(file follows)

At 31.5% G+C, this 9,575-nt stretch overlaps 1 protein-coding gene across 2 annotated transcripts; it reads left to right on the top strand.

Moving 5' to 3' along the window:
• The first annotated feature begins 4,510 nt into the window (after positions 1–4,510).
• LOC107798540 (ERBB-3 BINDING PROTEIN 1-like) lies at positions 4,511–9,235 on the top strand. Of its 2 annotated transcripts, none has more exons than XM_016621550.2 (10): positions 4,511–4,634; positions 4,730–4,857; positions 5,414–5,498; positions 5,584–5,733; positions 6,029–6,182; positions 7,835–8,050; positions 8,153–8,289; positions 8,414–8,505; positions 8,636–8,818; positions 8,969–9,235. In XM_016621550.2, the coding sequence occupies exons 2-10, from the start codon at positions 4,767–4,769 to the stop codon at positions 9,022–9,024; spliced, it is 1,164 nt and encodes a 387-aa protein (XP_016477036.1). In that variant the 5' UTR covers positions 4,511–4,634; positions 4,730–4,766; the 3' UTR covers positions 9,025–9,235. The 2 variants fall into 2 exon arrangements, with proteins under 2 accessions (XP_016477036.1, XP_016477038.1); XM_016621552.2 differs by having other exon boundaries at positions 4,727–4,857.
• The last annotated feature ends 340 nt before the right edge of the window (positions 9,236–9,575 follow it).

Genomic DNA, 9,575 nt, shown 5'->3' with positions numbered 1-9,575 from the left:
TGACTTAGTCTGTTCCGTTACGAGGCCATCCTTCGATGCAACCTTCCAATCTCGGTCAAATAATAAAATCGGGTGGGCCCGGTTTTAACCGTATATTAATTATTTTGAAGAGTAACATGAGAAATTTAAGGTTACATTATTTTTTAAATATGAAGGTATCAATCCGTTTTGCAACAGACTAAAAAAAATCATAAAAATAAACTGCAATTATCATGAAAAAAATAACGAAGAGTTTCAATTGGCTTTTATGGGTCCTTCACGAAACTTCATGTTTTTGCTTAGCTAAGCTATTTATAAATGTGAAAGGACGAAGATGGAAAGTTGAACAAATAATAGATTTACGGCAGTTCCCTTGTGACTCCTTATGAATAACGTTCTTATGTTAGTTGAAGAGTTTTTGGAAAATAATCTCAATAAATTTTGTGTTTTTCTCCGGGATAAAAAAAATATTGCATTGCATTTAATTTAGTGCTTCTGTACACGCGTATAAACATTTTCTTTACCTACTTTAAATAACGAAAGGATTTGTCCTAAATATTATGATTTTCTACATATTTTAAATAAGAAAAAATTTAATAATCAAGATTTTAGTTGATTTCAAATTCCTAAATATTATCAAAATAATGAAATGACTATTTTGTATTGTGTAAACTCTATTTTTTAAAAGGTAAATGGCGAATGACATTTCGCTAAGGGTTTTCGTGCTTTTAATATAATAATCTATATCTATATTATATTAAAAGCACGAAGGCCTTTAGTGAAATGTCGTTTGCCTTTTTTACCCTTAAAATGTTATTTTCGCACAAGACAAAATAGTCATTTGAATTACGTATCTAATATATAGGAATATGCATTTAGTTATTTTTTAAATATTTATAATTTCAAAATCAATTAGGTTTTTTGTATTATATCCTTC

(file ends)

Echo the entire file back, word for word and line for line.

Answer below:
At 31.5% G+C, this 9,575-nt stretch overlaps 1 protein-coding gene across 2 annotated transcripts; it reads left to right on the top strand.

Moving 5' to 3' along the window:
• The first annotated feature begins 4,510 nt into the window (after positions 1–4,510).
• LOC107798540 (ERBB-3 BINDING PROTEIN 1-like) lies at positions 4,511–9,235 on the top strand. Of its 2 annotated transcripts, none has more exons than XM_016621550.2 (10): positions 4,511–4,634; positions 4,730–4,857; positions 5,414–5,498; positions 5,584–5,733; positions 6,029–6,182; positions 7,835–8,050; positions 8,153–8,289; positions 8,414–8,505; positions 8,636–8,818; positions 8,969–9,235. In XM_016621550.2, the coding sequence occupies exons 2-10, from the start codon at positions 4,767–4,769 to the stop codon at positions 9,022–9,024; spliced, it is 1,164 nt and encodes a 387-aa protein (XP_016477036.1). In that variant the 5' UTR covers positions 4,511–4,634; positions 4,730–4,766; the 3' UTR covers positions 9,025–9,235. The 2 variants fall into 2 exon arrangements, with proteins under 2 accessions (XP_016477036.1, XP_016477038.1); XM_016621552.2 differs by having other exon boundaries at positions 4,727–4,857.
• The last annotated feature ends 340 nt before the right edge of the window (positions 9,236–9,575 follow it).

Genomic DNA, 9,575 nt, shown 5'->3' with positions numbered 1-9,575 from the left:
TGACTTAGTCTGTTCCGTTACGAGGCCATCCTTCGATGCAACCTTCCAATCTCGGTCAAATAATAAAATCGGGTGGGCCCGGTTTTAACCGTATATTAATTATTTTGAAGAGTAACATGAGAAATTTAAGGTTACATTATTTTTTAAATATGAAGGTATCAATCCGTTTTGCAACAGACTAAAAAAAATCATAAAAATAAACTGCAATTATCATGAAAAAAATAACGAAGAGTTTCAATTGGCTTTTATGGGTCCTTCACGAAACTTCATGTTTTTGCTTAGCTAAGCTATTTATAAATGTGAAAGGACGAAGATGGAAAGTTGAACAAATAATAGATTTACGGCAGTTCCCTTGTGACTCCTTATGAATAACGTTCTTATGTTAGTTGAAGAGTTTTTGGAAAATAATCTCAATAAATTTTGTGTTTTTCTCCGGGATAAAAAAAATATTGCATTGCATTTAATTTAGTGCTTCTGTACACGCGTATAAACATTTTCTTTACCTACTTTAAATAACGAAAGGATTTGTCCTAAATATTATGATTTTCTACATATTTTAAATAAGAAAAAATTTAATAATCAAGATTTTAGTTGATTTCAAATTCCTAAATATTATCAAAATAATGAAATGACTATTTTGTATTGTGTAAACTCTATTTTTTAAAAGGTAAATGGCGAATGACATTTCGCTAAGGGTTTTCGTGCTTTTAATATAATAATCTATATCTATATTATATTAAAAGCACGAAGGCCTTTAGTGAAATGTCGTTTGCCTTTTTTACCCTTAAAATGTTATTTTCGCACAAGACAAAATAGTCATTTGAATTACGTATCTAATATATAGGAATATGCATTTAGTTATTTTTTAAATATTTATAATTTCAAAATCAATTAGGTTTTTTGTATTATATCCTTC